The pleasure Thibaut Pinot (Groupama-FDJ) feels at taking part in the Giro d'Italia for the second year running was palpable during the Frenchman's pre-race press conference, but there are two issues set to be writ large in this year's race that Pinot would prefer to avoid: high temperatures and aeroplanes.
"It's not ideal, with the heat," Pinot said when informed that the temperature is forecast to soar to 39 degrees on Friday afternoon. "It doesn't suit me at all."
"But fortunately April had a lot relatively hot weather, much more so than Catalunya where we were freezing cold, but in the Tour of the Alps, the temperatures got to 30 degrees. And the worst of the heat was on uphill finishes, not when it's flat, as it will be for the first few days here."
The second issue for Pinot, he later revealed, was that he didn't like flying, which was a necessary requirement both to get to Israel for the start and will once again feature heavily on his schedule on Monday when the race heads back to Sicily and more familiar surroundings. "But I have to make do, and we have to accept that," he said resignedly.
Still, Pinot's love of Italy and racing in this country, as well as a very hard-fought fourth place and stage win in the Giro d'Italia 2017 outweigh any reservations he might have about temperatures and high altitudes. It is also true his track record in Italy, right back to his stunning ride in the Giro della Valle d'Aosta Mont Blanc as an amateur in 2009 that propelled him into the ranks of the professionals, has been a consistently strong one.
First though, come the three days in Israel, Pinot was fulsome in his praise of the hospitality and warm welcome he had received so far. However, when asked, repeatedly, about the "Holy Places of Israel" and how he felt about racing so close to them, Pinot was notably less forthcoming, saying simply "I have nothing to say about them."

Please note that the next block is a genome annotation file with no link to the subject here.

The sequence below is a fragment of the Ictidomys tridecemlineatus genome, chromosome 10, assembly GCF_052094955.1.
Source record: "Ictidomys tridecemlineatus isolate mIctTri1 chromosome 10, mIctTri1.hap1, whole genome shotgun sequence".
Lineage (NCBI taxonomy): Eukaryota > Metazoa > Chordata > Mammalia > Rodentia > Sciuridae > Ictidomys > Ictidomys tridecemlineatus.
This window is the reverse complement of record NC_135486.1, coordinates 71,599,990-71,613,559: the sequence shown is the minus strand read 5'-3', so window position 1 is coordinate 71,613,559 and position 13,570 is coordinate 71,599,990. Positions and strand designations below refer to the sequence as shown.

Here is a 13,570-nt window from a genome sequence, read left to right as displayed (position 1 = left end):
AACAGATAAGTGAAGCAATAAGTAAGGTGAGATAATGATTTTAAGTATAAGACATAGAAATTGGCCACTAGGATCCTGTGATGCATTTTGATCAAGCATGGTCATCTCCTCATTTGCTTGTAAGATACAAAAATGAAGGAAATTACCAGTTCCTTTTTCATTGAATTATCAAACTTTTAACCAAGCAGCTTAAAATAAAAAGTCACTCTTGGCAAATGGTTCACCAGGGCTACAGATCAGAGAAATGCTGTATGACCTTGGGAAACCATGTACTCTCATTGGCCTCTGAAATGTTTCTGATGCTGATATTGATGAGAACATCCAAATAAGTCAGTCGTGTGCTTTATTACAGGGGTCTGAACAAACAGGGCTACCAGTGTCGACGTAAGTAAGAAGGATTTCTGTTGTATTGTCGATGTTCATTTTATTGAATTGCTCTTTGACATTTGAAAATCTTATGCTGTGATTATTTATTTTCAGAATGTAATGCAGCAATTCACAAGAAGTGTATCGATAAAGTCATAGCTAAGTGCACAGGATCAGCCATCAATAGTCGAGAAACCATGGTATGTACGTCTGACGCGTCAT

He was a little more articulate about the reasons why last year he had an uneven ride in parts of the 2017 Giro, saying he had been sick in the second half, and lost time then "due to lots of different things." This year, he stated resolutely, "I hope to be more consistent."
Pinot revealed his fondness for racing in particular in rural Italy remains undimmed, too, despite the passing of the seasons. "I like the roads there, it's always suited me well. The races are very different to the Tour, but that's part of the Giro's charm, the finishes in those old towns and across the country. They can be difficult stages, but I like them," he mused.
The one big difference to last year, perhaps, is that rather than Nairo Quintana (Movistar Team) and Vincenzo Nibali (Bahrain-Merida), Chris Froome (Team Sky) is on the starting grid and a stand-out favourite. Given the controversy swirling around the question of Froome's participation, regardless of what he is capable of achieving, Pinot was notably diplomatic about the Briton's presence.
"I think from the moment he's here, he's here. The race starts and we go on with that as it stands. I'm here to try to do my own race, and with or without Froome, that doesn't change anything."
What does change, perhaps, is that Pinot is fresh off a stunning victory in the Tour of the Alps, with Froome and Fabio Aru (UAE Team Emirates) amongst the challengers. That surely has had to boost his morale and motivation.
"Up to a point," Pinot argued with all the cautiousness of a rider who knows that Sky have often shone in the Tour of the Alps in the past before coming to a cropper in the Giro d'Italia. "The form of a rider in the Tour of the Alps and in the Giro d'Italia can be very different. Some of the riders are not at their Giro d'Italia form yet. I've won the race, but I've switched my focus very rapidly to here. I don't want to give it too much importance. I might be more closely marked here in the Giro than if I hadn't won."
"The most important thing is to be in good form and to be able to attack in the Giro if and when I want."
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Alasdair Fotheringham has been reporting on cycling since 1991. He has covered every Tour de France since 1992 as well as numerous other bike races of all shapes and sizes, ranging from the Olympic Games in 2008 to the now sadly defunct Subida a Urkiola hill climb in Spain. Apart from working for Cyclingnews.com, he is also the cycling correspondent for The Independent and The Independent on Sunday.
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